By David Droschak
If there was any place ripe for a new golf course in North Carolina it’s the Brunswick County town of Leland.
Ten miles south of Wilmington, Leland’s population has grown from 1,938 in the year 2000 to an estimated 17,924, making it the nation’s fastest growing area in terms of percentage of population growth.
Many of those have taken up residence in the 2,300-acre development called Compass Pointe, which recently opened its 18-hole golf course designed by Cary-based architect Rick Robbins, who also has such Tar Heel layouts as Crow Creek in southern Brunswick County and Mill Creek outside of Mebane.
Robbins began the master planning of the community and golf course a decade ago, and was called back to finish the job after successful developer Bobby Harrelson purchased the property in 2011.
When Compass Pointe opened this summer it was the first new North Carolina layout in six years, or since Dormie Club in the Sandhills in 2010.
“It’s very gratifying when you finally do put it together,” said Robbins, who has designed most of his courses in the last decade in the Pacific Rim of Asia. “You think ‘Wow, I’ve stayed here with it for a long time and it has come to pass.’ It’s fun now.”
Robbins equates Harrelson jump-starting the Leland project to when SAS founder Jim Goodnight purchased Prestonwood Country Club in Cary and developed the surrounding area and offering 54-hole of golf and numerous other first-class amenities. Harrelson doesn’t offer that many holes, but is working on it with his recent purchase of nearby Magnolia Greens, which gives Compass Pointe residents access to two distinctly different layouts.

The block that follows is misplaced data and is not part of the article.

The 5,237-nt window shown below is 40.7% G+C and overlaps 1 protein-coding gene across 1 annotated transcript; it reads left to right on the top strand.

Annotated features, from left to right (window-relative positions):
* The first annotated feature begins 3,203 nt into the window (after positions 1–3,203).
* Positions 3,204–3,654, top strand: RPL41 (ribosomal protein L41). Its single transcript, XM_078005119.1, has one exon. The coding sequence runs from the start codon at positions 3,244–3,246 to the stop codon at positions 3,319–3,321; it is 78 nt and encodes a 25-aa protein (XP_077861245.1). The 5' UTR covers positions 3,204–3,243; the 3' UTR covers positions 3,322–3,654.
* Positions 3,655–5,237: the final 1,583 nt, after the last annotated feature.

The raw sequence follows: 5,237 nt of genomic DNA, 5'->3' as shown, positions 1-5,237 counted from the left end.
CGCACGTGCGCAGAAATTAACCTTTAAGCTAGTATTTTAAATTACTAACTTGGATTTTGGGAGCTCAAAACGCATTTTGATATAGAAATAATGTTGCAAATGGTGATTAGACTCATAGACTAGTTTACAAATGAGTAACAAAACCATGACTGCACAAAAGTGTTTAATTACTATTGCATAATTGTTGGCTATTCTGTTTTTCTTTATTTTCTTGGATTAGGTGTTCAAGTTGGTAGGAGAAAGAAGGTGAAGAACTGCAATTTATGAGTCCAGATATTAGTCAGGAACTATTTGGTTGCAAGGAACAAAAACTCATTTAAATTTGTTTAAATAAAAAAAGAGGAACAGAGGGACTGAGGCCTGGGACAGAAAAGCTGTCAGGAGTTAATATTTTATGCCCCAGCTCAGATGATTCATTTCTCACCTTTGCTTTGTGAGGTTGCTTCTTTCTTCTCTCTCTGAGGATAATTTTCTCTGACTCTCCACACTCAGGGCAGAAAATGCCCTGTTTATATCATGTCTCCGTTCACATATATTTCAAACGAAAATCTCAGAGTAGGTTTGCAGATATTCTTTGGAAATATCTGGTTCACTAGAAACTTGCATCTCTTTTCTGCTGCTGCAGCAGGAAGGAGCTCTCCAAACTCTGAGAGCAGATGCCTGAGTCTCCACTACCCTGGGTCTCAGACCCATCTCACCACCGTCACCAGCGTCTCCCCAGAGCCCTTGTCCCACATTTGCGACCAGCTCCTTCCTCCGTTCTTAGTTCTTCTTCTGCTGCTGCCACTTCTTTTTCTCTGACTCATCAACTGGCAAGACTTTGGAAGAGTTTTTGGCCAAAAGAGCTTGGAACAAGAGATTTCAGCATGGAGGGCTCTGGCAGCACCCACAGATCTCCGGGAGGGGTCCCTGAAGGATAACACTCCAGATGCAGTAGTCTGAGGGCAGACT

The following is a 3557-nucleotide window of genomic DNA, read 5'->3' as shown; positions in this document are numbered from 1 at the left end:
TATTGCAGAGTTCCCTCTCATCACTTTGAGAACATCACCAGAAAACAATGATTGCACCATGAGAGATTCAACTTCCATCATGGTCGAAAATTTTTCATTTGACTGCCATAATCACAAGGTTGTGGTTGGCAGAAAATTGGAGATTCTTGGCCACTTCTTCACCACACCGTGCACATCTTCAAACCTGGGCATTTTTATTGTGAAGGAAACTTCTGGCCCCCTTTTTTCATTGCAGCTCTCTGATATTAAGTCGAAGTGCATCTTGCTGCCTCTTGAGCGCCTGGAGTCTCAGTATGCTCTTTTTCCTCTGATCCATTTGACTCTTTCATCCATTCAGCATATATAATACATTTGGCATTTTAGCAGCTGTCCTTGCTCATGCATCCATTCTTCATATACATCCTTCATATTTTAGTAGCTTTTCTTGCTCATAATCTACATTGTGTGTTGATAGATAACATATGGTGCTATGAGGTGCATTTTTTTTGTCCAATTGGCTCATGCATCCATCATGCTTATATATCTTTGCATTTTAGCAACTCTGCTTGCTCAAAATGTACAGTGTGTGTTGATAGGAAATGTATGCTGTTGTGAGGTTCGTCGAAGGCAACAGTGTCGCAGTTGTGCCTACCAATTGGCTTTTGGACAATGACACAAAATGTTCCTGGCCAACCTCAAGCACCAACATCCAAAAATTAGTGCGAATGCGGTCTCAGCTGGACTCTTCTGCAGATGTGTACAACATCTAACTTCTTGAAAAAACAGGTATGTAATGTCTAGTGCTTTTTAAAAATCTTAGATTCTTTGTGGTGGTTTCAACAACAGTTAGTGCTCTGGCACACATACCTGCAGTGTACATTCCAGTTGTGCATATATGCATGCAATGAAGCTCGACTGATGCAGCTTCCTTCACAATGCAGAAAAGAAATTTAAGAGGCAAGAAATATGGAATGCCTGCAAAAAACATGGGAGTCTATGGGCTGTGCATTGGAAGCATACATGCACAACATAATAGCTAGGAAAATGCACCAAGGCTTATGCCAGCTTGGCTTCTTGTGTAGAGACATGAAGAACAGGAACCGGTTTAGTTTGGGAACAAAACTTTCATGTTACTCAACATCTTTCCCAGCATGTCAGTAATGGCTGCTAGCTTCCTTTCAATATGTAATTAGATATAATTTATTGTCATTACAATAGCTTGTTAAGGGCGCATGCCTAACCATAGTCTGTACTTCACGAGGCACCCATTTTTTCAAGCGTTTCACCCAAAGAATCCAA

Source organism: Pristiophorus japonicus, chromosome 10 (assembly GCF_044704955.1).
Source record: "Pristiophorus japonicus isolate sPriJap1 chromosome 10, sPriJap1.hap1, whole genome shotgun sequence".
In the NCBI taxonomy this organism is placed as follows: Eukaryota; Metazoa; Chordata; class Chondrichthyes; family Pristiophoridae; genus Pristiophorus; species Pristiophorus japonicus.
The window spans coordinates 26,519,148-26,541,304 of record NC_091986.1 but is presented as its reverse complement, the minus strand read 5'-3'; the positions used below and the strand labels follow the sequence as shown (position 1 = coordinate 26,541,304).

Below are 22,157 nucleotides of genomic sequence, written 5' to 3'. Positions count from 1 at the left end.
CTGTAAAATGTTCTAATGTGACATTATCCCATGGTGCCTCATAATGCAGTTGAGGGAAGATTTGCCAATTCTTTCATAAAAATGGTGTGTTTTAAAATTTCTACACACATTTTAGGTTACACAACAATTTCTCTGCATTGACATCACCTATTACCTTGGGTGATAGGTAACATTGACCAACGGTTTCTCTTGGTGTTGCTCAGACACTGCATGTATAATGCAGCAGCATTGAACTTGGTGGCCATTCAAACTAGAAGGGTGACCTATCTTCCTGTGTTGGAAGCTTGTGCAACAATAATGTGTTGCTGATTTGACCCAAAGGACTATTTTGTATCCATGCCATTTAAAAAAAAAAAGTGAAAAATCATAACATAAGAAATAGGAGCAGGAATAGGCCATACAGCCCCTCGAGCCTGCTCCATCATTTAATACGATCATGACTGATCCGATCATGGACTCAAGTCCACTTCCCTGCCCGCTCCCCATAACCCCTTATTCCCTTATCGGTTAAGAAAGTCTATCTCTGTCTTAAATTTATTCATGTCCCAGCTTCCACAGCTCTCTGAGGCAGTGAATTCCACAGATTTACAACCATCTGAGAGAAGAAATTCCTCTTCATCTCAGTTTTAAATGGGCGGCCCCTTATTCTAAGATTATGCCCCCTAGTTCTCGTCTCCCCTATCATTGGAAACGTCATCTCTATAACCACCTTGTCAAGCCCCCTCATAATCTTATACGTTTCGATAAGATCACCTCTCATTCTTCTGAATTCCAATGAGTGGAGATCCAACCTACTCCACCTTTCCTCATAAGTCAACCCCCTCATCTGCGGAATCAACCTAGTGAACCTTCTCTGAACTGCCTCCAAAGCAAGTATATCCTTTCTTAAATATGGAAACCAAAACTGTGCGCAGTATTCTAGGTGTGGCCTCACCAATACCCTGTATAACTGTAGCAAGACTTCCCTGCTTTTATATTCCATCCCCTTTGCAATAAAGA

“With Bobby Harrelson the credibility was there all at once because he has such a great track record,” Robbins said. “That got things moving. He decided after about a year with sales getting better that he really wanted to start shaping the golf course again and that instantly made a difference in the rate of sales and the price. People could actually see something happening on the golf course.
“We kept tweaking the design for the real estate value and adding water that we didn’t have before. Bobby was just really, really determined that he was going to build a good product.”
At first glace, the 7,228-yard layout looks benign, but it has a 74.6 rating from the tips and 72.2 from the 6,588-yard blue tees.
Robbins designed the course with a “minimalistic feel,” letting the land dictate many of the design features, which includes wide fairways, large sandy waste areas, an assortment of wire grasses and water that comes into play on a half dozen holes.
“The design is such that is allows you to bump-and-run it up onto the green,” said Compass Pointe director of golf Rick Ferrell. “If you don’t get it there the ball will run into some swales and collection areas that are really cool — good design stuff.”
The highlight of the layout is a back-nine stretch of Nos. 13-18, which are woven into a dense conversation easement area, meaning no development will take place along this stretch of holes, giving it somewhat of a “Pinehurst feel” despite being located in a coastal county.